First Direct has announced it is withdrawing its mortgage range from new customers while two other lenders raised their rates for existing ones.
The internet and telephone bank said it was temporarily withdrawing its range from 5pm yesterday after receiving five times the usual volume of applications in recent weeks.
At the same time, NatWest and Royal Bank of Scotland and Kent Reliance Building Society became the first lenders this year to raise their variable mortgage rates for existing customers.
First Direct said the "unprecedented" level of business it was receiving meant it was taking longer to process applications than it would like.
It added that it had decided to withdraw its range from people who were not already customers until it had cleared the backlog, rather than raise its rates in a bid to discourage borrowers.
First Direct chief executive Chris Pilling told reporters: "The flood of interest in our mortgages has meant we're taking longer than we'd like to handle applications, especially from non-customers.
"Rather than increase interest rates dramatically to discourage new applications, we've decided to withdraw temporarily from offering mortgages to non-customers until we've cleared the backlog."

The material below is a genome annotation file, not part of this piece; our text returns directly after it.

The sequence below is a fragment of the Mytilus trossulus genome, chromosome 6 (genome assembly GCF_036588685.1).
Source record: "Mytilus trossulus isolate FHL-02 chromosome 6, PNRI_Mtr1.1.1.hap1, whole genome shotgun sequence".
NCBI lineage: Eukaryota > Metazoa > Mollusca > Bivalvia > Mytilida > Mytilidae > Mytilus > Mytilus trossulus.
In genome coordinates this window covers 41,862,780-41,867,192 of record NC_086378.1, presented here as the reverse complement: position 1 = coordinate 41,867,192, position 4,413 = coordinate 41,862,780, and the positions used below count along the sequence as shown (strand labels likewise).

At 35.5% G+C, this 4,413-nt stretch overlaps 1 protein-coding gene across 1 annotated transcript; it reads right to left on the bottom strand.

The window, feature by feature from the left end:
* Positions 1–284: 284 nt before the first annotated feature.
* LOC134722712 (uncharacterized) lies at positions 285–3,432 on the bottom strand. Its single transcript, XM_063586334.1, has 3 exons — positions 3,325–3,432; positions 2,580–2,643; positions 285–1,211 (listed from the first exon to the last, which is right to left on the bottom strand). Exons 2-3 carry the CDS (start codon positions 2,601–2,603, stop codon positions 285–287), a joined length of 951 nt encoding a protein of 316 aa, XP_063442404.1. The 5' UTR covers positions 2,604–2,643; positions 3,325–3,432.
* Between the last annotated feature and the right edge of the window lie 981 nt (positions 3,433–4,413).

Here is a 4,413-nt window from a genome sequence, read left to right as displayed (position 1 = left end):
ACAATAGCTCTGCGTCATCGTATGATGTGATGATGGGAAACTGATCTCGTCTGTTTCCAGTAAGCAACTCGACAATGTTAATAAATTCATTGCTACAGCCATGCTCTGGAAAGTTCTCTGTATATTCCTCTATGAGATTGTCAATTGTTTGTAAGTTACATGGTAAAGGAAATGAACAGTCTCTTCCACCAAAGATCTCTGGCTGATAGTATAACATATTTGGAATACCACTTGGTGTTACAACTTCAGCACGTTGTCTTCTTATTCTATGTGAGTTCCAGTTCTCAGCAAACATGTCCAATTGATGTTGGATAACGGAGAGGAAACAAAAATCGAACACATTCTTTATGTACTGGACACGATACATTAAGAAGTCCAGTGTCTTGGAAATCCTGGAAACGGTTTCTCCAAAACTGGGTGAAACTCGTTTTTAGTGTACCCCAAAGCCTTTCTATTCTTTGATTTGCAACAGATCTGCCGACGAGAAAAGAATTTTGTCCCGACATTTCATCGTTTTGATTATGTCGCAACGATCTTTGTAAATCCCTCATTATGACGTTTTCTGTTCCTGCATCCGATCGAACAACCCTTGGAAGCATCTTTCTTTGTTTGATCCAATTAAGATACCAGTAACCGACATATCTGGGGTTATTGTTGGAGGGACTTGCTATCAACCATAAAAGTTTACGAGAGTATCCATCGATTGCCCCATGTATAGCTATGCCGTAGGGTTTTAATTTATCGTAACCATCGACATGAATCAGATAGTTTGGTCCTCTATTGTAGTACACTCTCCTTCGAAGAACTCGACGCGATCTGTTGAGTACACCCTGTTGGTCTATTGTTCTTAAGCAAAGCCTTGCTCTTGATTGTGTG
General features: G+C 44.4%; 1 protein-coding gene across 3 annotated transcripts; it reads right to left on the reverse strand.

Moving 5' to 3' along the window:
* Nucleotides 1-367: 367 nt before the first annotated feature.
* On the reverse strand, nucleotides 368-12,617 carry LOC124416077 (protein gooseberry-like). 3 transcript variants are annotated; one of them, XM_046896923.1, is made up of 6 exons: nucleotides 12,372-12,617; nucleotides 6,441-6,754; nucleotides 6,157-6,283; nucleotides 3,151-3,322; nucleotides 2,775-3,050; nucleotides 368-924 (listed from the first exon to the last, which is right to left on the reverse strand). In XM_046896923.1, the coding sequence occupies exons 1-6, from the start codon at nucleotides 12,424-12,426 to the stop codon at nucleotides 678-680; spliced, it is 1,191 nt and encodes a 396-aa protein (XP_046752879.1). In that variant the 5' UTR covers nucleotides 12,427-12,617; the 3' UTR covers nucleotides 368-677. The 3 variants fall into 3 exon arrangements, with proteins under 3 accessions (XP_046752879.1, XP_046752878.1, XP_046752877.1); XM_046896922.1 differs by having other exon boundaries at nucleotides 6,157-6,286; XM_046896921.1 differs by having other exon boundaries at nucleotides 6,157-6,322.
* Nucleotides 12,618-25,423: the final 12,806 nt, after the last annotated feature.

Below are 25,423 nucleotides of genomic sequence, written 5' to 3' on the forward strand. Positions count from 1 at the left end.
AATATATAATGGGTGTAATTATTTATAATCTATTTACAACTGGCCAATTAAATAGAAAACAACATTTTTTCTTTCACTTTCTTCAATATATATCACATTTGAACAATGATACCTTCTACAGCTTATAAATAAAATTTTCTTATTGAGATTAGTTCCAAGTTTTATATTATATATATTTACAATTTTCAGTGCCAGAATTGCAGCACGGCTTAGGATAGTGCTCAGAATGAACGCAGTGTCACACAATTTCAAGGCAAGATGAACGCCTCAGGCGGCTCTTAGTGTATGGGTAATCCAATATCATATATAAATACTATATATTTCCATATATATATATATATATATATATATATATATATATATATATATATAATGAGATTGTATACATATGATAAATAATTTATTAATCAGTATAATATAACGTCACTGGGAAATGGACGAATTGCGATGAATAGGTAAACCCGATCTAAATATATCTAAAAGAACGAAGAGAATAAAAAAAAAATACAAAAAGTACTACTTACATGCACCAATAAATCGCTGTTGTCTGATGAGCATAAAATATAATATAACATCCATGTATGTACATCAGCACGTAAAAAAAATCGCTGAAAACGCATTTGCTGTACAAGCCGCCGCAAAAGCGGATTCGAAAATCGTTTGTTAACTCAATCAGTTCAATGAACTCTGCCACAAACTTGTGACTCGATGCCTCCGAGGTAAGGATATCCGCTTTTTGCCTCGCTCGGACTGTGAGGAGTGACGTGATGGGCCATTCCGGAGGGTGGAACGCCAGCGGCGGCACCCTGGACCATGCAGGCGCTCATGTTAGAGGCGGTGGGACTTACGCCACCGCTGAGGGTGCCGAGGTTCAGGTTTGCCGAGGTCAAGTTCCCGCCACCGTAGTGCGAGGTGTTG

The group will continue to offer mortgages to existing customers, even if they do not currently have their home loan with it.
First Direct, which is part of the HSBC group, has 1.2 million customers and employs 3,400 people.
Meanwhile, NatWest and Royal Bank of Scotland, which are part of the same group, announced they were increasing the rate on their variable rate offset mortgage from 6.2 per cent to 6.45 per cent from yesterday.
Kent Reliance Building Society also raised its standard variable rate for both new and existing customers by 0.25 per cent to 7.59 per cent, while Standard Life Bank announced that it was increasing its mortgage rates for new borrowers for the second time in two weeks.
A raft of lenders including giants such as Nationwide Building Society and Cheltenham & Gloucester, have increased their mortgage rates for new borrowers in recent days due to the ongoing high costs of funding as a result of the credit crunch.
But yesterday's announcement is thought to be the first time lenders have raised rates for existing borrowers since last year.
The three month Libor rate, the rate at which banks lend each other money, is at 6.01 per cent, which experts said was around 0.8 per cent higher than would be expected in a normal market given that interest rates are likely to be cut to 5 per cent either this month or next month.
It is this historically high difference between Libor rates and base rates, which are usually within 0.16 per cent or 0.17 per cent of each other, that is partly responsible for lenders raising their rates.Reuse content